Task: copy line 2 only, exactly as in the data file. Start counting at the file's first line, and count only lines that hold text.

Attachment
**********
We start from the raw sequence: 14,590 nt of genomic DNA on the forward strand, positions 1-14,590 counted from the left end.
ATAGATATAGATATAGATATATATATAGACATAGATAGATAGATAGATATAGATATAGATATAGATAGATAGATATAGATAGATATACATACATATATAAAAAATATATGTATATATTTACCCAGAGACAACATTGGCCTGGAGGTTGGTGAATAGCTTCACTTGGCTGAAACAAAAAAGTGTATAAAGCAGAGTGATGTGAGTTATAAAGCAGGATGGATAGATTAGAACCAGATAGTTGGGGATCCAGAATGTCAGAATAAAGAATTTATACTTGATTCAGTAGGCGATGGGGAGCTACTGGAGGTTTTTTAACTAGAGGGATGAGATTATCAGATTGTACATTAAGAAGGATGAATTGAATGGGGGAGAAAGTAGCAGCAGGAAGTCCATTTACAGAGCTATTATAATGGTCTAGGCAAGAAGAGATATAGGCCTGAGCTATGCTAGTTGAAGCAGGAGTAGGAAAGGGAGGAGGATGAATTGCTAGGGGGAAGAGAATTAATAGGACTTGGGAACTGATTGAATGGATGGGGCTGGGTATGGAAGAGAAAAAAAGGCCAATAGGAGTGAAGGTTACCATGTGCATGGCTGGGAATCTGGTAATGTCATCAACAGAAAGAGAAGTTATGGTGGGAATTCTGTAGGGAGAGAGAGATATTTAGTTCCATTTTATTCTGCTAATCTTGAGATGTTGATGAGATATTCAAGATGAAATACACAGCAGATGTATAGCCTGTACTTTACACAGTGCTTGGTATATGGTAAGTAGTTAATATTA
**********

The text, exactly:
ATAGATATAGATATAGATATATATATAGACATAGATAGATAGATAGATATAGATATAGATATAGATAGATAGATATAGATAGATATACATACATATATAAAAAATATATGTATATATTTACCCAGAGACAACATTGGCCTGGAGGTTGGTGAATAGCTTCACTTGGCTGAAACAAAAAAGTGTATAAAGCAGAGTGATGTGAGTTATAAAGCAGGATGGATAGATTAGAACCAGATAGTTGGGGATCCAGAATGTCAGAATAAAGAATTTATACTTGATTCAGTAGGCGATGGGGAGCTACTGGAGGTTTTTTAACTAGAGGGATGAGATTATCAGATTGTACATTAAGAAGGATGAATTGAATGGGGGAGAAAGTAGCAGCAGGAAGTCCATTTACAGAGCTATTATAATGGTCTAGGCAAGAAGAGATATAGGCCTGAGCTATGCTAGTTGAAGCAGGAGTAGGAAAGGGAGGAGGATGAATTGCTAGGGGGAAGAGAATTAATAGGACTTGGGAACTGATTGAATGGATGGGGCTGGGTATGGAAGAGAAAAAAAGGCCAATAGGAGTGAAGGTTACCATGTGCATGGCTGGGAATCTGGTAATGTCATCAACAGAAAGAGAAGTTATGGTGGGAATTCTGTAGGGAGAGAGAGATATTTAGTTCCATTTTATTCTGCTAATCTTGAGATGTTGATGAGATATTCAAGATGAAATACACAGCAGATGTATAGCCTGTACTTTACACAGTGCTTGGTATATGGTAAGTAGTTAATATTA